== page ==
By Anastasia Moloney
BOGOTA, May 22 (Thomson Reuters Foundation) - Huddled around solar-powered radios, generations of Miskito women in Nicaragua tune in almost daily to the first and only radio station dedicated to women's rights in their native language.
Airing from dawn till dusk six days a week along the country's impoverished north Atlantic Coast, the radio station is being hailed by U.N. Women and campaigners as a key way to reach remote indigenous communities plagued by violence against women and girls.
The radio station reaches 115 Miskito villages and helps tackle social taboos and gender-based violence, says U.N. Women, which backs the project run by indigenous rights group Wangki Tangni.
With about 300,000 people, the Miskito are Nicaragua's largest indigenous group.
Each radio show is one hour long, addressing issues such as reproductive health, domestic violence, rape and human trafficking.
Since the radio station was launched a year ago by Madre, a U.S.-based women's rights organisation, social attitudes are gradually changing, promoters say.
"We're talking about issues that weren't talked about before. We talk about all types of violence - sexual, physical, economic and psychological," said Vilma Washington, one of the radio broadcasters and a traditional Miskito judge, known as a wihta.
"We encourage women to report crimes and not to be silent. Women say they feel less lonely, and they phone in to share their testimonies about domestic violence," she told the Thomson Reuters Foundation.
Violence against women and girls in Nicaragua has been described by U.N. Women as a "national epidemic."
Nearly half of all reported incidents of violence against women take place in the home, mostly rape and domestic violence at the hands of relatives, husbands and boyfriends, according to 2017 government figures.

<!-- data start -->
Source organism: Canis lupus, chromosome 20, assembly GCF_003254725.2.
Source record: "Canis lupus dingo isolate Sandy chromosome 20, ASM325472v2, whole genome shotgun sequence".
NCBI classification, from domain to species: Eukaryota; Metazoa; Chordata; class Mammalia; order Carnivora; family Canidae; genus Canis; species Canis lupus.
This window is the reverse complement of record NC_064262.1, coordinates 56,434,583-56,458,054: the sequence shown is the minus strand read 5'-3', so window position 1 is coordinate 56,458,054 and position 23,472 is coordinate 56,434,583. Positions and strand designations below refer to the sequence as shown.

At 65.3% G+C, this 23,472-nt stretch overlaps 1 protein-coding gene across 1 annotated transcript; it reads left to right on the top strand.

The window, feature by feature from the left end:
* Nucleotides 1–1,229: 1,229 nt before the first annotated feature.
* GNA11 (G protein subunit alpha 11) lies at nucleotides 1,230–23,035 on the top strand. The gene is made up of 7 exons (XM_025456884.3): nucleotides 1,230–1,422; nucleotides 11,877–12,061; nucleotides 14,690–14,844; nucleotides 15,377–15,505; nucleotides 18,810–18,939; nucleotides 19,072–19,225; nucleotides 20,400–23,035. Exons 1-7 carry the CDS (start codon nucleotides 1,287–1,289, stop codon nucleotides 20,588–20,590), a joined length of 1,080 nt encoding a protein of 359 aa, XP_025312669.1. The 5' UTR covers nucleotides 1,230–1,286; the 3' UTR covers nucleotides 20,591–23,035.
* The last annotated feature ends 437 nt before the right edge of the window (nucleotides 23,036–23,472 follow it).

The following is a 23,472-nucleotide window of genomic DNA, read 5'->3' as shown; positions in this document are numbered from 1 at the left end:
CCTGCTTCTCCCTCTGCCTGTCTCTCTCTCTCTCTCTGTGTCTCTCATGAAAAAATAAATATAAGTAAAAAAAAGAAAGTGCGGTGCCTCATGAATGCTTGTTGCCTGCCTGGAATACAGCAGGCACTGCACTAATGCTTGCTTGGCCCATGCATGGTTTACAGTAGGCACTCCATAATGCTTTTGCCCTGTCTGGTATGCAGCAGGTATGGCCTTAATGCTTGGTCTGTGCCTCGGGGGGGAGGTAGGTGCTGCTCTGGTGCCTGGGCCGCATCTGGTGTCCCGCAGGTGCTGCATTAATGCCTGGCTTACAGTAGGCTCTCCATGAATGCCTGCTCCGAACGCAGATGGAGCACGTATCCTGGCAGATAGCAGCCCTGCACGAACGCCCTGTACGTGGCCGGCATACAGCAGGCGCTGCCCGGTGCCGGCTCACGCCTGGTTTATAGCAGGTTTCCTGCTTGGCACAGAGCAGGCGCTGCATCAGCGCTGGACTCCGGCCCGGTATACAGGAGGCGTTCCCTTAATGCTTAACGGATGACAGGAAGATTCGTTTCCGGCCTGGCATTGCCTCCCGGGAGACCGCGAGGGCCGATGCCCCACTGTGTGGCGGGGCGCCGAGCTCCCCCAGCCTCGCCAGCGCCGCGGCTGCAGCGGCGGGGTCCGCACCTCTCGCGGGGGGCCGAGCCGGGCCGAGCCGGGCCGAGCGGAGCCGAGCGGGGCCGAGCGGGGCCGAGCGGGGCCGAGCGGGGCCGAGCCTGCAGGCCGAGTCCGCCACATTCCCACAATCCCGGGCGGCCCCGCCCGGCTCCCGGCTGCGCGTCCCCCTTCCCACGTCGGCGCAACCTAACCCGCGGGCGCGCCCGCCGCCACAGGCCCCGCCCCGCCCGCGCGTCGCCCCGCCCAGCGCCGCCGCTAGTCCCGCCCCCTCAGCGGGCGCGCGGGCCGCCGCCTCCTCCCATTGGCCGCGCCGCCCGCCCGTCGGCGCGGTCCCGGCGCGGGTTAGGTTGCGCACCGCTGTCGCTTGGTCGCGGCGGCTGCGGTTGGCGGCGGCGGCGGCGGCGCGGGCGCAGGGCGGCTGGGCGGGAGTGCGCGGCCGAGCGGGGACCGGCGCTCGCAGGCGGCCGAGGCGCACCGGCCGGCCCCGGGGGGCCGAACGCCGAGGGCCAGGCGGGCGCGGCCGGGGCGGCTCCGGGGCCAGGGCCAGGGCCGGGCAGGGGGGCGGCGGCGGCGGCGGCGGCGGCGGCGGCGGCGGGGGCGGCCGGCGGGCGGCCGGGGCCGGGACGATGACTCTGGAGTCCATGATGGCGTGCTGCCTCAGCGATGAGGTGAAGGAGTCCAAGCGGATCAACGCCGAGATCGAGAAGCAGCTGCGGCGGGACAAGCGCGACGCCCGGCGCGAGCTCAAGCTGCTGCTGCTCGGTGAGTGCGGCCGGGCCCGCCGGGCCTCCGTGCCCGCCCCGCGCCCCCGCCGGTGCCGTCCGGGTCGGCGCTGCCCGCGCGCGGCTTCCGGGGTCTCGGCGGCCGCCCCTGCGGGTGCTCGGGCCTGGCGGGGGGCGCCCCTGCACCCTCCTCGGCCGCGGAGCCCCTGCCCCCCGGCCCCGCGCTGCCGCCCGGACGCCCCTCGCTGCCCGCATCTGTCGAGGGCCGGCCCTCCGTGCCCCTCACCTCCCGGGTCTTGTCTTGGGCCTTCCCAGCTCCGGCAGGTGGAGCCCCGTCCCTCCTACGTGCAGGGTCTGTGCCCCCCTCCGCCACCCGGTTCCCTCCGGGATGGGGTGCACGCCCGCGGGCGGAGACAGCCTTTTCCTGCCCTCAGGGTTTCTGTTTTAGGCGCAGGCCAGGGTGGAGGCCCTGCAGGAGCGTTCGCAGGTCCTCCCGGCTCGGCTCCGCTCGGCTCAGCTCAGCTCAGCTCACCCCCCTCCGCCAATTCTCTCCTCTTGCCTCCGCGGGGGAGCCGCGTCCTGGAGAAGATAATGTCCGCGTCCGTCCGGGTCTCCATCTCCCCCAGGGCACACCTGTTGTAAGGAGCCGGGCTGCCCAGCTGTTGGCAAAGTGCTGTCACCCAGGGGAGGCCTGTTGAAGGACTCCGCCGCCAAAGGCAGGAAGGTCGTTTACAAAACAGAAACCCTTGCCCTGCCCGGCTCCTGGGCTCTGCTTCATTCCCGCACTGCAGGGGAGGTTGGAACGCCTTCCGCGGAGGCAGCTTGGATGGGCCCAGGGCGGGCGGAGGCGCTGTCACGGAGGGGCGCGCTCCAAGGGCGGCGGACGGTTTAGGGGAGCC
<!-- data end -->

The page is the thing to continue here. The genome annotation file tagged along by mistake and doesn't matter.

"We also talk about drug and alcohol abuse and how this affects the family and children, including domestic violence," Washington said.
Miskito men are tuning in, often lured by a show that plays traditional music. Women say their husbands have changed as a result.
"One woman called us to say that her husband didn't let her leave the house and that she was suffering domestic violence. She said she was a prisoner in her own home," Washington said.
"Her husband listened to the show and realised she had rights too, that she had the right to leave the house and meet with other women."
The station also discusses human trafficking, a growing problem that particularly affects indigenous women and children, campaigners say.
"The rise of drug trafficking in the region over the last ten years has intensified violence against Miskito women and girls, resulting in human trafficking and increased incidents of rapes and murder," said Yifat Susskind, head of Madre.
"Drug traffickers use their routes to traffic girl children as well as drugs," she said.
Traffickers prey on poor indigenous families by offering false promises of good jobs, often as domestic workers or farm labourers.
"Women and children are forced into sexual exploitation and forced labour," Washington said. "On the show, we talk about the risks that parents have to look out for."
(Reporting by Anastasia Moloney @anastasiabogota, Editing by Ellen Wulfhorst. Please credit the Thomson Reuters Foundation, the charitable arm of Thomson Reuters, that covers humanitarian news, women's rights, trafficking, property rights, climate change and resilience. Visit http://news.trust.org)
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